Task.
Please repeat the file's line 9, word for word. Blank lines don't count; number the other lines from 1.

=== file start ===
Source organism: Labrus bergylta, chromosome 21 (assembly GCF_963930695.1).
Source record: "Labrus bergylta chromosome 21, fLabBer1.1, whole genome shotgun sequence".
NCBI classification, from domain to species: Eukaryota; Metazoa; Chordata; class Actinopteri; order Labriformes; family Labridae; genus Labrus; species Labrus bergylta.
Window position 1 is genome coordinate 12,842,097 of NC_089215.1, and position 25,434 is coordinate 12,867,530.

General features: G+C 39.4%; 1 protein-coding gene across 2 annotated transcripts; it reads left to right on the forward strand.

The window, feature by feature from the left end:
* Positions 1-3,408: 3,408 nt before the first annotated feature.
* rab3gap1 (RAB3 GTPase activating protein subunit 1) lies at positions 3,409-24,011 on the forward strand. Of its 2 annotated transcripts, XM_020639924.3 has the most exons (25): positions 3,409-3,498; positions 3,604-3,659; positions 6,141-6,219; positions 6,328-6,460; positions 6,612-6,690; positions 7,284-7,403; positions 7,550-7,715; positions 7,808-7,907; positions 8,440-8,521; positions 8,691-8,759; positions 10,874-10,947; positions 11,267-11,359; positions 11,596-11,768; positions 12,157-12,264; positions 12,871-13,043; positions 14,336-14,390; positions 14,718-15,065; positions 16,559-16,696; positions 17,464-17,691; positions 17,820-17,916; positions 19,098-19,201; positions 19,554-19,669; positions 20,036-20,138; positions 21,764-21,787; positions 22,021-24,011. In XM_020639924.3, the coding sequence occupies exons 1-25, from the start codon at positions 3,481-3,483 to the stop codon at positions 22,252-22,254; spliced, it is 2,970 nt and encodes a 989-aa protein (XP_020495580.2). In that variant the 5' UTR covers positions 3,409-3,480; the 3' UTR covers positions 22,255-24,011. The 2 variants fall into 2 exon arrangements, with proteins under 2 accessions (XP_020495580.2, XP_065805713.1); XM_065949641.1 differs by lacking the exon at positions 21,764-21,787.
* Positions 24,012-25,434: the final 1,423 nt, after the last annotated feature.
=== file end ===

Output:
* Positions 24,012-25,434: the final 1,423 nt, after the last annotated feature.